Ways to annotate permnant habitat loss due to demolition?

An area that I have enjoyed walking and documenting over the past few years - a pollinator habitat set aside on a university grounds - is being demolished for a large surface parking lot. (Yes, this is definitely a bummer.)

I am curious if there are ways to mark or denote places that have experienced demolition / habitat loss / permanent alteration - and if there is value in doing this, as I assume it would be time consuming - annotating individual observations rather than doing it in bulk. I didn’t see annotation labels that I thought would be appropriate when I looked.

Clearly, in ten years from now, somebody could look at an aerial and realize that there wasn’t always a parking lot in this area - but will they know what was here before? Is there value an annotating this somehow? Would a label be helpful for potential future research efforts?

Maybe the iNaturalist ten years from now will have layered maps to show us what was present in an area before - how cool would that be! In this case - gilgai mounds and unplowed prairie can be seen in the 1950 aerials; alongside plowed farmland, clearly demarcated by a treeline that persists today; I imagine machine learning could pretty quickly be trained to spot something like gilgai mounds for future data usage. That’s a slight divergence from my initial question, although relevant in that future models could make it obsolete to need to say a space has been demolished if that data can be tracked a different way.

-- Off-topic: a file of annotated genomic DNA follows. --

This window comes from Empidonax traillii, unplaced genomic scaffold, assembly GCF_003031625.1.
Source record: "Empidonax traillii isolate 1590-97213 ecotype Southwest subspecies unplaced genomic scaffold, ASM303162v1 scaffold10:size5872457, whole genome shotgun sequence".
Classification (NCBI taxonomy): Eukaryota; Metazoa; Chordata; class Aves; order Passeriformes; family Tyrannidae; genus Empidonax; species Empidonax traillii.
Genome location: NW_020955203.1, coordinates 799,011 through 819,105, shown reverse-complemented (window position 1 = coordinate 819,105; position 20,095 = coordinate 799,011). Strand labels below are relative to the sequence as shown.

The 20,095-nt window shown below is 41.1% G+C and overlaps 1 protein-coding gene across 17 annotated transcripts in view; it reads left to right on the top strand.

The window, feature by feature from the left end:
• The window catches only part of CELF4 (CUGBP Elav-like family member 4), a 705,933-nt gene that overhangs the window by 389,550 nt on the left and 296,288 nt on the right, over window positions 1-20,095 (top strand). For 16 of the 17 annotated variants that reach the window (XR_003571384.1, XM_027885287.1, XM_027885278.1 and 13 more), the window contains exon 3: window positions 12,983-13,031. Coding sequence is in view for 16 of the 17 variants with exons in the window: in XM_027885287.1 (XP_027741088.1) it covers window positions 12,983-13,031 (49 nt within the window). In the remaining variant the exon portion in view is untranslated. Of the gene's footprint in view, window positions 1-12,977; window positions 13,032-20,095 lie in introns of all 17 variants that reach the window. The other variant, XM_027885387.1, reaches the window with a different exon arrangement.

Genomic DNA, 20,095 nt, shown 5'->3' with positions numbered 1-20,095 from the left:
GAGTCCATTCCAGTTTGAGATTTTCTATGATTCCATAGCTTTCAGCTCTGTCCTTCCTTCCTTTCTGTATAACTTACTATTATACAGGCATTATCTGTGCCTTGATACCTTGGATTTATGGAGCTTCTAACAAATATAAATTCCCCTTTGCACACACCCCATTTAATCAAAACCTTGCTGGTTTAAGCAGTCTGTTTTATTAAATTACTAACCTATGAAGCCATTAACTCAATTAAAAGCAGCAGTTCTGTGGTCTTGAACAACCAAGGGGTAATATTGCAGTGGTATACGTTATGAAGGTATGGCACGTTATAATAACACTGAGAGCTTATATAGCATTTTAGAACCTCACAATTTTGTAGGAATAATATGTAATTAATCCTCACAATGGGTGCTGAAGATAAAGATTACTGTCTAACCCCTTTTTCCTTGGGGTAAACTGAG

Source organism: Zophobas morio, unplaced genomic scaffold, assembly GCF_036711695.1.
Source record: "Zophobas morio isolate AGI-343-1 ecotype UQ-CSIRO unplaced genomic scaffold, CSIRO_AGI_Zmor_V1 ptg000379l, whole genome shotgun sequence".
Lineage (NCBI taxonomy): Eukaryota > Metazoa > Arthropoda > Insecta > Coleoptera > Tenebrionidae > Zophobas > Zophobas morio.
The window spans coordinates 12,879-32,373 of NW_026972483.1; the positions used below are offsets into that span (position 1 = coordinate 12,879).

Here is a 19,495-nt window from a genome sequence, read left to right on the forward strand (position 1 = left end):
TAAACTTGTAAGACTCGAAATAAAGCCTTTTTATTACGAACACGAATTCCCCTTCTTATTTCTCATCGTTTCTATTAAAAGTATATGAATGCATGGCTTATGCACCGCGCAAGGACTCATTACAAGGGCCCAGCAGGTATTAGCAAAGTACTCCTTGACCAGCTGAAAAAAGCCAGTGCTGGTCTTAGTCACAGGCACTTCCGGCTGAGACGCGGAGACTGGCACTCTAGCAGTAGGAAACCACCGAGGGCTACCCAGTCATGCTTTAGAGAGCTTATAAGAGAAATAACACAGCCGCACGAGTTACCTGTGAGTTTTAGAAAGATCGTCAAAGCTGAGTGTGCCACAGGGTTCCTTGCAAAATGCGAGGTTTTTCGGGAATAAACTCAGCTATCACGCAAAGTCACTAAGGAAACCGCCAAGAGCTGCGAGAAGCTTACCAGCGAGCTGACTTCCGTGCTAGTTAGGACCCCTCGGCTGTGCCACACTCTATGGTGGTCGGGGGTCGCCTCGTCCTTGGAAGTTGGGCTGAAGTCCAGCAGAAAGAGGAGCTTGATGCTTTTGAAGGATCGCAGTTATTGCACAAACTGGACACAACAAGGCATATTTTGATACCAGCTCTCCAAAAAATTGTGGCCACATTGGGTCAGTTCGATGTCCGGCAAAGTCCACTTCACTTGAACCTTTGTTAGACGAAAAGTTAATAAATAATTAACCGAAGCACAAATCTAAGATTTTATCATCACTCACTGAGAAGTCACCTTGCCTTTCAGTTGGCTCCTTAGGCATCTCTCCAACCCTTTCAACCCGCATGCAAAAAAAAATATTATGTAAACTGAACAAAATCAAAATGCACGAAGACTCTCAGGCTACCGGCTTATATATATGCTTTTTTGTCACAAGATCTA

In case it is of interest, here is the area of note - the green triangular space to the east of the road.
https://www.inaturalist.org/observations?nelat=32.98267581390567&nelng=-96.74549904053136&place_id=any&subview=map&swlat=32.98015585482108&swlng=-96.74741950218602

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I’ve used the National Land Cover Database for similar purposes in my work (conservation/restoration) but it’s obviously quite granular. It’s a neat idea to incorporate something more specific into iNaturalist.

Sorry to hear about the loss of pollinator habitat for additional parking, I wonder if they have any intent to create additional habitat elsewhere on campus to compensate the loss…

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Thank you @rogue_biologist - I did not know about that database and am having fun exploring it. I definitely hope there is potential for data like this to one day be integrated into iNaturalist.

This university is part of the Bee Campus U.S.A. program, so it has several wildflower areas with no mow zones. These areas vary, with some having been entirely cultivated with native species, and others just having been left to grow as-is. This particular area was unique in that it was so large and continuous.

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It’s difficult to document absence.

I know sometimes people have created projects for observations made in temporary/soon-to-be-destroyed spaces. It isn’t a systematic solution, but maybe something like this – a project for a space, with a note in the project description about when it was demolished – would be a way to make that loss more visible and serve as a sort of memorial of what used to be there.

It is one of the more difficult aspects of observing nature in urban spaces – so often the habitats are impermanent, arising not by intent but because of gaps created by human planning processes.

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There is another thread about obs in a dormant building site. Will be built on now. But they had recorded the wildlife that came to the dormant building site.

Thank you - the idea of a project hadn’t crossed my mind and it would be an efficient way to create a bounded space / add records. This area doubled as a disc golf course with mowed paths so organizing it this way makes sense on a few levels.

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